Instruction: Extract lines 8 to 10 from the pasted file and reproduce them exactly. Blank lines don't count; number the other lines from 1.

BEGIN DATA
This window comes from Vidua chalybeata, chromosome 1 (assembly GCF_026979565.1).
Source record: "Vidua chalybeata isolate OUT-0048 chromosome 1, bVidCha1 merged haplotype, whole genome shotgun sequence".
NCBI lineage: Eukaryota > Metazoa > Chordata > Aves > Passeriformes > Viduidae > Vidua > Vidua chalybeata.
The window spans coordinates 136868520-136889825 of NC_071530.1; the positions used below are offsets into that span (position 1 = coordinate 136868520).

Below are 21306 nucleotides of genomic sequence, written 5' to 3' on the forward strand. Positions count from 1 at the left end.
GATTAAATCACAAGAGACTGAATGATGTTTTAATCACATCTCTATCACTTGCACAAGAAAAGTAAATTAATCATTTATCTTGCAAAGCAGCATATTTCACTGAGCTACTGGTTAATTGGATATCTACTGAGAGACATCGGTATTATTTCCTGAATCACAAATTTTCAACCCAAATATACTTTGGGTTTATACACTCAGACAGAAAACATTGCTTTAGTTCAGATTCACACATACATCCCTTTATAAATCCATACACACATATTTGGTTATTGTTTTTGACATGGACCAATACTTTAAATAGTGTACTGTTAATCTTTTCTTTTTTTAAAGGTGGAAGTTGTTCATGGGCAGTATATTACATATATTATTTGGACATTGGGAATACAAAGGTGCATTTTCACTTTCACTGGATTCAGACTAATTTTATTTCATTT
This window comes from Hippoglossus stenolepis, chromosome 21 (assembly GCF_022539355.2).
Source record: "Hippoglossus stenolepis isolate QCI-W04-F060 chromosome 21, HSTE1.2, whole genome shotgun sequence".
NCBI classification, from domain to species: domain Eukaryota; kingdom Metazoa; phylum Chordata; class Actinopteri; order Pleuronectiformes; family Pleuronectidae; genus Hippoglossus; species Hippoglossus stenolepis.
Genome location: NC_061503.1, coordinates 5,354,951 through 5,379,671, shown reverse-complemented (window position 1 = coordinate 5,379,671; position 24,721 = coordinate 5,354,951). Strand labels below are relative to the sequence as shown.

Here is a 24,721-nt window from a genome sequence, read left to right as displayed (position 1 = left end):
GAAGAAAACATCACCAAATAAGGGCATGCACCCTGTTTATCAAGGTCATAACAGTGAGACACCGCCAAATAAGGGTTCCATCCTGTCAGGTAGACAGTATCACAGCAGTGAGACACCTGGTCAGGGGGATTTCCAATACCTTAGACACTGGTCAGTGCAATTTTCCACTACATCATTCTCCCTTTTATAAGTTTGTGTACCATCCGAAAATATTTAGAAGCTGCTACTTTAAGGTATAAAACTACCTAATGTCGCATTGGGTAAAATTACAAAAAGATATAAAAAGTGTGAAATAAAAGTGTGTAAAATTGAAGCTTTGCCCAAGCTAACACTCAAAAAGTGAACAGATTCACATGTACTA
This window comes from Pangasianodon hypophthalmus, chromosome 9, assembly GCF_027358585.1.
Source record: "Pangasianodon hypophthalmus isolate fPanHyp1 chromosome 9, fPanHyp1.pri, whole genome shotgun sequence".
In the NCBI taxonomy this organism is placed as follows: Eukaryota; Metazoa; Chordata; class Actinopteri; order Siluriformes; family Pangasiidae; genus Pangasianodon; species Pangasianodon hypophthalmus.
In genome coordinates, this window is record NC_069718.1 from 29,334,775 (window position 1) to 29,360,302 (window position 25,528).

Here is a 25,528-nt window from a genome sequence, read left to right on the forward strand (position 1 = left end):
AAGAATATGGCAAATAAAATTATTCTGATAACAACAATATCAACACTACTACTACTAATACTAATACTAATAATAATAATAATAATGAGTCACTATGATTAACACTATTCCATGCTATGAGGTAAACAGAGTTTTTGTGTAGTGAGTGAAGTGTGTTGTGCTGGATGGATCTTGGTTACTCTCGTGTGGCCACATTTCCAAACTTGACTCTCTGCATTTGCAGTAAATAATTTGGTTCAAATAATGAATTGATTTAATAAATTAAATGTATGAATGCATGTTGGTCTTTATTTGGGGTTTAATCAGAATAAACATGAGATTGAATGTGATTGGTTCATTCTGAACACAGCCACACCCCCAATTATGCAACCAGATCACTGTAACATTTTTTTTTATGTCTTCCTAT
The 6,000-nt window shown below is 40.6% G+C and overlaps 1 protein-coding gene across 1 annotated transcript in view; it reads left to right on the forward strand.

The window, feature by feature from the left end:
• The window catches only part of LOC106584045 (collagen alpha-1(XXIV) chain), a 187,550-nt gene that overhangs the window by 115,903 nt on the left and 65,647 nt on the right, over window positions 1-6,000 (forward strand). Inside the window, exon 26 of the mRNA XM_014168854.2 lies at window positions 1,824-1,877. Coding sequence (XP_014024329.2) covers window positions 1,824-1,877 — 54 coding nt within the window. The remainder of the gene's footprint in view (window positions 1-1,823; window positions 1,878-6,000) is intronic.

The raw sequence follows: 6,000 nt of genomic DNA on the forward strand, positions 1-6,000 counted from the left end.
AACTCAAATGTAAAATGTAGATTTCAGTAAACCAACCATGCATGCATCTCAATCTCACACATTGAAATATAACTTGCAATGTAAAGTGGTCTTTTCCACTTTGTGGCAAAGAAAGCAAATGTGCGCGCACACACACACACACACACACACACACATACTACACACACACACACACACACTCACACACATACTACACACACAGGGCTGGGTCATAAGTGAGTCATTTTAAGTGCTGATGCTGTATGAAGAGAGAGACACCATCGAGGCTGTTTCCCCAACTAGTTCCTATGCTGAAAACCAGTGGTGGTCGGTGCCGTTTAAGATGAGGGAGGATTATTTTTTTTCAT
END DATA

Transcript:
Source record: "Hippoglossus stenolepis isolate QCI-W04-F060 chromosome 21, HSTE1.2, whole genome shotgun sequence".
NCBI classification, from domain to species: domain Eukaryota; kingdom Metazoa; phylum Chordata; class Actinopteri; order Pleuronectiformes; family Pleuronectidae; genus Hippoglossus; species Hippoglossus stenolepis.
Genome location: NC_061503.1, coordinates 5,354,951 through 5,379,671, shown reverse-complemented (window position 1 = coordinate 5,379,671; position 24,721 = coordinate 5,354,951). Strand labels below are relative to the sequence as shown.